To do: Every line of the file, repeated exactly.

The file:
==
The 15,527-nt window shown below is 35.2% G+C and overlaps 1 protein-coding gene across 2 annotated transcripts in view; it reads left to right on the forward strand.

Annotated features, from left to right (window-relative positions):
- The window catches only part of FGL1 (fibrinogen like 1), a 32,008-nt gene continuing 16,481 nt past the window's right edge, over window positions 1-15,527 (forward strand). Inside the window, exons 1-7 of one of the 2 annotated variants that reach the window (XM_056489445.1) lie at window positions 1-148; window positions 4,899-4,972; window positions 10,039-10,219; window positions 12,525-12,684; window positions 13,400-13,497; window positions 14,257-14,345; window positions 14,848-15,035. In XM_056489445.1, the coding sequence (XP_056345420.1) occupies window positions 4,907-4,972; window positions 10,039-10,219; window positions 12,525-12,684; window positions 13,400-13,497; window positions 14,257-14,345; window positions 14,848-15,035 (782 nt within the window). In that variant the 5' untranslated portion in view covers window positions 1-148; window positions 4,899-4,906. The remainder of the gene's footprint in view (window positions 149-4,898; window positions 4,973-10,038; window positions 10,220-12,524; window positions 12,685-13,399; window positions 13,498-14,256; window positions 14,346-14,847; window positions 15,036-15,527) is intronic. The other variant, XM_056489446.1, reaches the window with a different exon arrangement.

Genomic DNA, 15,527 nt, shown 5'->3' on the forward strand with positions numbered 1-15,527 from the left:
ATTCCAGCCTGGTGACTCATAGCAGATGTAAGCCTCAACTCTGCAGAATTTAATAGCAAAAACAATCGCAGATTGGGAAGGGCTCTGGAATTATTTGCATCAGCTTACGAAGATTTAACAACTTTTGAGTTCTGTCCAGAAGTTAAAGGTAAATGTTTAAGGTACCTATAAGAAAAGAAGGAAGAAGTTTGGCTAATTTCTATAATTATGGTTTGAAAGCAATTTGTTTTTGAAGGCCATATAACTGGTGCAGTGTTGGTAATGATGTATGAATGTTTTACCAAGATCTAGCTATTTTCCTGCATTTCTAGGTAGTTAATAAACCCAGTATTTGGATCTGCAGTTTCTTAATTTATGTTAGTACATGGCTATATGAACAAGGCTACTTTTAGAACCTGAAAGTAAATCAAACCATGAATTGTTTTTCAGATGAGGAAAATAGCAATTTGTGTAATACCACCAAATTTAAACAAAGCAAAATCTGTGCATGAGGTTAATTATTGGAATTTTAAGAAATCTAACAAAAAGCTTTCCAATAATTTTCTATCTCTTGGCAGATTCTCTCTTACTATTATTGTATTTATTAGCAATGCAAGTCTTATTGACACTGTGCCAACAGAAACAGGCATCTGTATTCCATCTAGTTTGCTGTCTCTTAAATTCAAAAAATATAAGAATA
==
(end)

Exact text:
The 15,527-nt window shown below is 35.2% G+C and overlaps 1 protein-coding gene across 2 annotated transcripts in view; it reads left to right on the forward strand.

Annotated features, from left to right (window-relative positions):
- The window catches only part of FGL1 (fibrinogen like 1), a 32,008-nt gene continuing 16,481 nt past the window's right edge, over window positions 1-15,527 (forward strand). Inside the window, exons 1-7 of one of the 2 annotated variants that reach the window (XM_056489445.1) lie at window positions 1-148; window positions 4,899-4,972; window positions 10,039-10,219; window positions 12,525-12,684; window positions 13,400-13,497; window positions 14,257-14,345; window positions 14,848-15,035. In XM_056489445.1, the coding sequence (XP_056345420.1) occupies window positions 4,907-4,972; window positions 10,039-10,219; window positions 12,525-12,684; window positions 13,400-13,497; window positions 14,257-14,345; window positions 14,848-15,035 (782 nt within the window). In that variant the 5' untranslated portion in view covers window positions 1-148; window positions 4,899-4,906. The remainder of the gene's footprint in view (window positions 149-4,898; window positions 4,973-10,038; window positions 10,220-12,524; window positions 12,685-13,399; window positions 13,498-14,256; window positions 14,346-14,847; window positions 15,036-15,527) is intronic. The other variant, XM_056489446.1, reaches the window with a different exon arrangement.

Genomic DNA, 15,527 nt, shown 5'->3' on the forward strand with positions numbered 1-15,527 from the left:
ATTCCAGCCTGGTGACTCATAGCAGATGTAAGCCTCAACTCTGCAGAATTTAATAGCAAAAACAATCGCAGATTGGGAAGGGCTCTGGAATTATTTGCATCAGCTTACGAAGATTTAACAACTTTTGAGTTCTGTCCAGAAGTTAAAGGTAAATGTTTAAGGTACCTATAAGAAAAGAAGGAAGAAGTTTGGCTAATTTCTATAATTATGGTTTGAAAGCAATTTGTTTTTGAAGGCCATATAACTGGTGCAGTGTTGGTAATGATGTATGAATGTTTTACCAAGATCTAGCTATTTTCCTGCATTTCTAGGTAGTTAATAAACCCAGTATTTGGATCTGCAGTTTCTTAATTTATGTTAGTACATGGCTATATGAACAAGGCTACTTTTAGAACCTGAAAGTAAATCAAACCATGAATTGTTTTTCAGATGAGGAAAATAGCAATTTGTGTAATACCACCAAATTTAAACAAAGCAAAATCTGTGCATGAGGTTAATTATTGGAATTTTAAGAAATCTAACAAAAAGCTTTCCAATAATTTTCTATCTCTTGGCAGATTCTCTCTTACTATTATTGTATTTATTAGCAATGCAAGTCTTATTGACACTGTGCCAACAGAAACAGGCATCTGTATTCCATCTAGTTTGCTGTCTCTTAAATTCAAAAAATATAAGAATA